Times are changing, albeit ever so slowly, according to new data quantifying racial and ethnic diversity among the Bay Area’s local elected officials.   

Over the past few election cycles, people of color have generally continued to make modest gains in the halls of power across the region but are still proportionally underrepresented compared to their share of the population, according to numbers compiled by the Bay Area Equity Atlas.    

The percentage of non-white elected officials — mayors, city council members, county supervisors and district attorneys — increased across the nine-county region from 29 percent in 2019 to 34 percent in 2021 to 37 percent in 2023. 

This article is part of U.S. Democracy Day, a nationwide collaborative on Sept. 15, the International Day of Democracy, in which news organizations cover how democracy works and the threats it faces. To learn more, visit usdemocracyday.org.

That would be great news for people who believe that a representative democracy works best when it’s racially and ethnically diverse — except for the fact that people of color account for 62 percent of the Bay Area population.  

“I think the story for all five years of data collection is that there’s huge underrepresentation of people of color in the halls of power,” said Michelle Huang, who spearheads the Equity Atlas data collection and research on the topic.   

“White electeds seem to be more disproportionately overrepresented compared to their share of the population, and this is both at the regional level as well as if you dig down into cities and counties,” Huang said.   

The current numbers show no change from 2021 to 2023 in the share of Latino elected officials, who make up 13 percent of the Bay Area’s local electeds and 25 percent of the region’s population.   

Asian Americans account for 27 percent of the population and now hold just 12 percent of local elected offices — up from 11 percent two years ago — and while people from the Pacific Islander community account for 1 percent of the Bay Area’s population, only one person from that population currently holds a local elected office.  

At the same time, the share of Black elected officials increased from 8 percent to 9 percent. And while 6 percent of the Bay Area’s population is African American, most cities still don’t have a single Black elected official and roughly 25 percent don’t have any council person of color, according to the Equity Atlas.   

Huang said the numbers are intended to help people better understand the distribution of power in the Bay Area.  

“We really needed hard, quantifiable data to make a stronger case for why we care about representation in the halls of power,” she said. “We’re not saying that as long as we have representation, we’ll solve all issues of racism and structural inequities in government.”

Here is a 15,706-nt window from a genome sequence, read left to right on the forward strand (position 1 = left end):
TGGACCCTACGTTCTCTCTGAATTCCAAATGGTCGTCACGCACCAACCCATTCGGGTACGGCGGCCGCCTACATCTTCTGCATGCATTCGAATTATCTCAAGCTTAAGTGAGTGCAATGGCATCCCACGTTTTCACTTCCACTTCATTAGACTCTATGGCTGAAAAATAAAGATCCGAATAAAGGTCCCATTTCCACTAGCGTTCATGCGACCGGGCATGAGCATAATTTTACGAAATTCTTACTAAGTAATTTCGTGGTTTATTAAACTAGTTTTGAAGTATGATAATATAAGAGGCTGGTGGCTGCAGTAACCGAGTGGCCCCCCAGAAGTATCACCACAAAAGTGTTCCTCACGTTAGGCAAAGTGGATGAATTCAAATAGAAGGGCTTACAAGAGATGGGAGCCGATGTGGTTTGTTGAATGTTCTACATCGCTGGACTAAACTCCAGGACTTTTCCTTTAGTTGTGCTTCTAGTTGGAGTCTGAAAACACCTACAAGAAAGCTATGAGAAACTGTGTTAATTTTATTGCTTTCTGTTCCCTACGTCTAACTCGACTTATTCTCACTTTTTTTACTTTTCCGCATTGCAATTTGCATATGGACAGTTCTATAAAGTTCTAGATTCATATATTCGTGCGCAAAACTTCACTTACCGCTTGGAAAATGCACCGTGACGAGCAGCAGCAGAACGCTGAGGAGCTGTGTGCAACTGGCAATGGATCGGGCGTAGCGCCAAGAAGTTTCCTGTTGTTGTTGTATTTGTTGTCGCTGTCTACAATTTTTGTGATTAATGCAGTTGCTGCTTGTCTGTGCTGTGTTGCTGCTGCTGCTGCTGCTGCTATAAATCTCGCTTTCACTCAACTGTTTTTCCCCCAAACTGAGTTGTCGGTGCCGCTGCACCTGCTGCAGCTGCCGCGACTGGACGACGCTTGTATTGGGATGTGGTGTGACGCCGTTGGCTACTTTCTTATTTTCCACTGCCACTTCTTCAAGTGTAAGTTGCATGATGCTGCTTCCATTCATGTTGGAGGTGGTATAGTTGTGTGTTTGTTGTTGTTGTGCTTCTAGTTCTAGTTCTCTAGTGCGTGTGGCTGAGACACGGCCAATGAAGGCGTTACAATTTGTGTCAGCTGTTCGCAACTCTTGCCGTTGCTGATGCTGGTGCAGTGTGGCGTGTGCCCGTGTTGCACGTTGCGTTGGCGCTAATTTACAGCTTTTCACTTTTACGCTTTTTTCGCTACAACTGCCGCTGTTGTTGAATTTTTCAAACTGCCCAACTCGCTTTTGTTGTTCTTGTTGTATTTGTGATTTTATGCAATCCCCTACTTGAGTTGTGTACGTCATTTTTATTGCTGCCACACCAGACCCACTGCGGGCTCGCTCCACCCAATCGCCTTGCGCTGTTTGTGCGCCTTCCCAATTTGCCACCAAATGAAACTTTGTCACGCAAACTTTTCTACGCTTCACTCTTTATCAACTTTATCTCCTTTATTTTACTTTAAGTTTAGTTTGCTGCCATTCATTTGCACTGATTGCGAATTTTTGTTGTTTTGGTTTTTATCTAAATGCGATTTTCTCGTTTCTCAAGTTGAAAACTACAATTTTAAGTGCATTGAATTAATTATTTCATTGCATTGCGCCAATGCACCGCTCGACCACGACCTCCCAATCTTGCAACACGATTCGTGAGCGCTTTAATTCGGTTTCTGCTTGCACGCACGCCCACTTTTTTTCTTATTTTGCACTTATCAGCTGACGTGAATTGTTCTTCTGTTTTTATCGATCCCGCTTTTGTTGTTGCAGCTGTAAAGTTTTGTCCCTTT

That’s a sentiment echoed by Antioch Mayor Lamar Thorpe, only the second African American mayor in the 150-year-old city, which has a history of being a “sundown town” where people of color weren’t welcome and where Chinese residents were violently persecuted.  

Thorpe, who identifies as Afro-Latino, said that while people of color have been elected to city leadership positions in the past, it wasn’t until recently that the concepts of “diversity, equity and inclusion” have substantively influenced policy decisions.  

“Just because you’re diverse doesn’t mean you’re going to pursue a policy or agenda that’s inclusive,” he said.   

Nowhere is this more evident than in Thorpe’s efforts to reform the city’s beleaguered police department, which has been beset with a racist text messaging scandal and criminal investigations by the FBI and the Contra Costa County District Attorney’s Office into alleged abuses of power and excessive force.   

“A white mayor would be less horrified,” Thorpe said of the accusations that involve dozens of officers.   

“When I was not the mayor, in 2020, everything happened around George Floyd and police reform,” he said. “The mayor showed up and said, ‘I’m here to listen.’ A black mayor would have shown up and said let’s make a difference.”  

Thorpe is one of three African Americans on the five-member City Council in a city where people of color now account for 73 percent of the total population and Black people account for 20 percent of the population.   

He said the trio has been able to pass progressive policies like renter protections, funding for transitional housing and a community crisis team, which responds to mental health calls that in the past have been handled by police.   

“Where Black representation mattered has been in building a city centered on diversity, equity and inclusion,” Thorpe said. “For us, DEI isn’t some program on the side, it’s the nexus of how we operate.”